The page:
For those of us incarcerated persons who were avid outdoorsmen in our former lives, being locked-up is especially irksome. It’s not that I miss it; it is almost like I have forgotten how to enjoy the outdoors. Sometimes, even reading a fishing article hurts. I used to go fishing and camping every weekend there was not ice on the roads, and going from that to nothing is more than a shock—it is like a big empty place was put in my chest and left to collect cobwebs and echo through the rest of my life.

So, I look for nature where I can find it. I report for work in the furniture factory at four o’ clock in the morning. The lights of Houston do not dim the stars nearly as much as the floodlights here at the unit. I haven’t seen more than three or four stars at night in a dozen years. Every morning, I search the skies for my “spy satellites.” Venus sits high enough over the buildings right now that she can be seen each morning.

She is a pretty jewel, set just for my wonder in the sky. I find myself craning my neck around once every morning for the twenty-six steps out of doors that it takes to get from the warehouse to the factory during our turnout, looking for a glimpse of my jewels—a few major stars, planets, and the glorious moon in its phases. They are my special little slices of nature, and I carry them with me all day. I point them out to my fellow inmates: “There’s my spy satellite. It’s put up there by Major League Baseball,” I quip, pointing to a planet.

Little chance do we get to enjoy nature. The rec yard is basketball, handball, and weights, with a running track of dirt and a few tufts of grass here and there in the margins. We really don’t get the chance to walk through the grass barefoot. I wouldn’t want to go barefoot on the recreation yard, for you never know what you might step in. It is the little things that mean so much to an inmate. We have very little we can call our own. Two sacks of property represent our lives. For many of us, what we have is all we have in the world anymore. Our world is concrete, steel, and red brick, and we must take nature where we can find it. Getting the chance to grow a plant, see the sky or water, or wiggle one’s toes in the grass, are special occurrences. The lengths we will go for our own slice of nature are unusual, indeed. One fellow I know in the hoe squad jumps in the water and goes swimming any time they lead him near. He could get shot for that, attempted escape. I’ve seen people do some strange things for their slice.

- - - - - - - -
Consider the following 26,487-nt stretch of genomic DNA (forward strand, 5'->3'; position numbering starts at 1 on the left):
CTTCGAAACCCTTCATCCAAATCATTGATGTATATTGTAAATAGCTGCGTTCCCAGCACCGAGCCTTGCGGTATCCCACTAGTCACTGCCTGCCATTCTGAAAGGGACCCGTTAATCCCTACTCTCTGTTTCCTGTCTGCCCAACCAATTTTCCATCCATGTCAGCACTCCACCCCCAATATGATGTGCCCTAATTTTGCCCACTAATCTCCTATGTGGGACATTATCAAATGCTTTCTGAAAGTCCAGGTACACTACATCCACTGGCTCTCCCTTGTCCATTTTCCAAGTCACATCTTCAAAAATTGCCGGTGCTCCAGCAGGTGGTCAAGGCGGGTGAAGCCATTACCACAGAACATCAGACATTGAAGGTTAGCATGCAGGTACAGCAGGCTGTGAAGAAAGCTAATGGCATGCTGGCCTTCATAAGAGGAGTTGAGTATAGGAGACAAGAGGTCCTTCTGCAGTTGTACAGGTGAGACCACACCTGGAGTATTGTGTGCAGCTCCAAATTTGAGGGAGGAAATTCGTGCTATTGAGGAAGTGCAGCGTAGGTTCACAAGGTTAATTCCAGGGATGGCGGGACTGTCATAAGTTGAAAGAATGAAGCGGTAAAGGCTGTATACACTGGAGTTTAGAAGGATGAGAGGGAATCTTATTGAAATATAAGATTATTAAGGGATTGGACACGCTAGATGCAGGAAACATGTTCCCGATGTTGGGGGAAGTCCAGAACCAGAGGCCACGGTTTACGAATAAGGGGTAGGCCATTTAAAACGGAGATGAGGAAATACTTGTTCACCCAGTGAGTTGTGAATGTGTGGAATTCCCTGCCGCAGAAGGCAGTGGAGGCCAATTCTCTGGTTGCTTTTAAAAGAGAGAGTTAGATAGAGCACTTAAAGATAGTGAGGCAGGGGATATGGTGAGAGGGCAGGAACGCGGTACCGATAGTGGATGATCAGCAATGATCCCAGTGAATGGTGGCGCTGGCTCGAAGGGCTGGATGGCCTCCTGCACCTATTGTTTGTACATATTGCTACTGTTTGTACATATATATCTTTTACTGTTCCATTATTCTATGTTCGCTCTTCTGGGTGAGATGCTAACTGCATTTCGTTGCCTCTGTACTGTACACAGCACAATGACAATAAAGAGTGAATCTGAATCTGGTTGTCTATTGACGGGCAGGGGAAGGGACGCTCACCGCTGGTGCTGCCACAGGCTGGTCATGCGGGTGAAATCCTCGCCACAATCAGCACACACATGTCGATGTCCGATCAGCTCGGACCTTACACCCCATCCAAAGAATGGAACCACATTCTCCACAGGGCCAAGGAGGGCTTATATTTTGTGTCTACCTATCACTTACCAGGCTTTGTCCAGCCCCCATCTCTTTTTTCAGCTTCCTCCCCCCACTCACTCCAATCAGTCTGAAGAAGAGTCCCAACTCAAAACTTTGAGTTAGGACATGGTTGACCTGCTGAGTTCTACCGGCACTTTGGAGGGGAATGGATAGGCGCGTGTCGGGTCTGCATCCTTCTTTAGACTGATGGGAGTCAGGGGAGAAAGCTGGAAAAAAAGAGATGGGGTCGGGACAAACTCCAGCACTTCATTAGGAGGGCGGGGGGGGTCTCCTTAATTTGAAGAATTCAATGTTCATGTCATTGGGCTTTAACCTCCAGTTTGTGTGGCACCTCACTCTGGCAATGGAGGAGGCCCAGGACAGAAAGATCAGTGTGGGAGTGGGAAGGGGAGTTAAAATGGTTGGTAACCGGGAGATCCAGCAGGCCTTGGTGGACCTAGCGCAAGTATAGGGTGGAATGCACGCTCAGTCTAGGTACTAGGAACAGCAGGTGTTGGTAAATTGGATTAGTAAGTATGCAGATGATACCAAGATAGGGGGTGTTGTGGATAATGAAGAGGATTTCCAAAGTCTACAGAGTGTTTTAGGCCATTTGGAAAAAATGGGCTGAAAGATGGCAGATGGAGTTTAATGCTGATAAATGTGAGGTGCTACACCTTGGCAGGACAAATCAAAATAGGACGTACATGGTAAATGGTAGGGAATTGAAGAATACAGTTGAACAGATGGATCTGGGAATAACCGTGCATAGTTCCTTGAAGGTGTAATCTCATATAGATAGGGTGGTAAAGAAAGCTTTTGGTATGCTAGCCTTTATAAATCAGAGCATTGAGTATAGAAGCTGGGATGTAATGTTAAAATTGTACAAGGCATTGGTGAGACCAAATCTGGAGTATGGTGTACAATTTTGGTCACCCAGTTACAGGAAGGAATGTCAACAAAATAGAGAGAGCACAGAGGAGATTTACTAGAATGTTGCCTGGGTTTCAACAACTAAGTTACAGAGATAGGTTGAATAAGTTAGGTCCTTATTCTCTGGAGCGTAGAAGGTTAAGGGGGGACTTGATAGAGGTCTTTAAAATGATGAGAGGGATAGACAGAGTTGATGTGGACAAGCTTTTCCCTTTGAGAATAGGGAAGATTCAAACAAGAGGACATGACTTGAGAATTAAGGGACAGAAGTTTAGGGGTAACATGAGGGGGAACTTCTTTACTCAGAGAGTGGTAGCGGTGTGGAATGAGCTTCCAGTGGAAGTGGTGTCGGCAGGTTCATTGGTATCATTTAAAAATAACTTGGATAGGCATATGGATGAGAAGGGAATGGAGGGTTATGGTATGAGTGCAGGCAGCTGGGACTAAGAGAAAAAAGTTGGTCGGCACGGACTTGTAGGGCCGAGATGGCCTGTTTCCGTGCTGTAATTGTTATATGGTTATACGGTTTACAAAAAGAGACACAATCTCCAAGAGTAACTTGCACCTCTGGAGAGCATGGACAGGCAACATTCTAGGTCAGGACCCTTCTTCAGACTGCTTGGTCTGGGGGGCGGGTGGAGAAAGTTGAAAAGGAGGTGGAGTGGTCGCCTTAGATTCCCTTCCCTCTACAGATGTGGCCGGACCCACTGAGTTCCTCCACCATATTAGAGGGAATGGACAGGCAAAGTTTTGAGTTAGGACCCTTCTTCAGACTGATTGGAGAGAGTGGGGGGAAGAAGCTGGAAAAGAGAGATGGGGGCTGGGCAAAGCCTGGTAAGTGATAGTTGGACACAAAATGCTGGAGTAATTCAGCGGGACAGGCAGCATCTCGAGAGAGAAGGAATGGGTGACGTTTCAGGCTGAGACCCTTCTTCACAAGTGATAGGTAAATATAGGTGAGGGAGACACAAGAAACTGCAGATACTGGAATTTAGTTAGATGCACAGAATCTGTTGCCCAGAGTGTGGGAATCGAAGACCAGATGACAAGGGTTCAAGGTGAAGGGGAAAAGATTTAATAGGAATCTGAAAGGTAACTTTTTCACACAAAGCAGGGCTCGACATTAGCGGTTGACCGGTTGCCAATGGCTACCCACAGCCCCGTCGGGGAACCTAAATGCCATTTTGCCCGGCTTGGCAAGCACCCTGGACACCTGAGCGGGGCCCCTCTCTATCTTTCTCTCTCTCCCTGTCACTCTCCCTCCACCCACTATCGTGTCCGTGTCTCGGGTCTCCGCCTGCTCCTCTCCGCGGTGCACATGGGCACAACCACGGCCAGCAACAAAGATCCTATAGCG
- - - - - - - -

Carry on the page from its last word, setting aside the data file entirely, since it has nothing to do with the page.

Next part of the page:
The saying goes that having a gecko in your cell is good luck, that he’ll eat the bugs. Well, it would be, if the inmates could leave him alone! But so many of the inmates are like little children—they have been locked-up all of their lives, and they never had the chance to grow up. They will play with the poor little guy, trying to catch him. Of course, his tail is lost in the process, and wriggles there on the floor. They will drop him, give him a concussion, ad nauseam. It’s not very lucky for the gecko.

But, we take what we can get, watching the moon wax full, then wane, drifting by on its nocturnal course, out of our steel-latticed windows above the $2 million worth of concertina wire strung, of all places, across the tops of the buildings. Some “good old boy” sure got rich off of that one. There’s nowhere to go, up on the roof, unless that spy satellite comes down to swoop someone up. Ah, Venus, goddess of love and beauty. Take me away to your lovely sisters: Cybele, Persephone, Deineter, and Nymphs, lost in my dreams.